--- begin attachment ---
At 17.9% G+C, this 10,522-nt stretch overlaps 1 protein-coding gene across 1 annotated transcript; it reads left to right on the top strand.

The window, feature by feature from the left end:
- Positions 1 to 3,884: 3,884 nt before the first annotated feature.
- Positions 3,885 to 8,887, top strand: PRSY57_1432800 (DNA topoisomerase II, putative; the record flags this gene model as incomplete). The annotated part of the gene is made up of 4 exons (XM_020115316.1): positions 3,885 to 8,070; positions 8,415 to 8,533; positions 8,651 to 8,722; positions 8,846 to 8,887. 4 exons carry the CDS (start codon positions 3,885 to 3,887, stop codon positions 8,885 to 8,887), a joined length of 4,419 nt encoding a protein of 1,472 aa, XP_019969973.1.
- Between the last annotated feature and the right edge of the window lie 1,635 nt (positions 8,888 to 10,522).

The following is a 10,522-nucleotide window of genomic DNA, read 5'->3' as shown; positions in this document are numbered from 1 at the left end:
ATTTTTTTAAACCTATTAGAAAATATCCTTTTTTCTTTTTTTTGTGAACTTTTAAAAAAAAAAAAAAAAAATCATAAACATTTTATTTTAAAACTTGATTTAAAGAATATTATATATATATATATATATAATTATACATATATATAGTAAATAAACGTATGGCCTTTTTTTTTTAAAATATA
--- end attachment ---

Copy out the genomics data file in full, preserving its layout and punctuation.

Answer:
At 17.9% G+C, this 10,522-nt stretch overlaps 1 protein-coding gene across 1 annotated transcript; it reads left to right on the top strand.

The window, feature by feature from the left end:
- Positions 1 to 3,884: 3,884 nt before the first annotated feature.
- Positions 3,885 to 8,887, top strand: PRSY57_1432800 (DNA topoisomerase II, putative; the record flags this gene model as incomplete). The annotated part of the gene is made up of 4 exons (XM_020115316.1): positions 3,885 to 8,070; positions 8,415 to 8,533; positions 8,651 to 8,722; positions 8,846 to 8,887. 4 exons carry the CDS (start codon positions 3,885 to 3,887, stop codon positions 8,885 to 8,887), a joined length of 4,419 nt encoding a protein of 1,472 aa, XP_019969973.1.
- Between the last annotated feature and the right edge of the window lie 1,635 nt (positions 8,888 to 10,522).

The following is a 10,522-nucleotide window of genomic DNA, read 5'->3' as shown; positions in this document are numbered from 1 at the left end:
ATTTTTTTAAACCTATTAGAAAATATCCTTTTTTCTTTTTTTTGTGAACTTTTAAAAAAAAAAAAAAAAAATCATAAACATTTTATTTTAAAACTTGATTTAAAGAATATTATATATATATATATATATAATTATACATATATATAGTAAATAAACGTATGGCCTTTTTTTTTTAAAATATA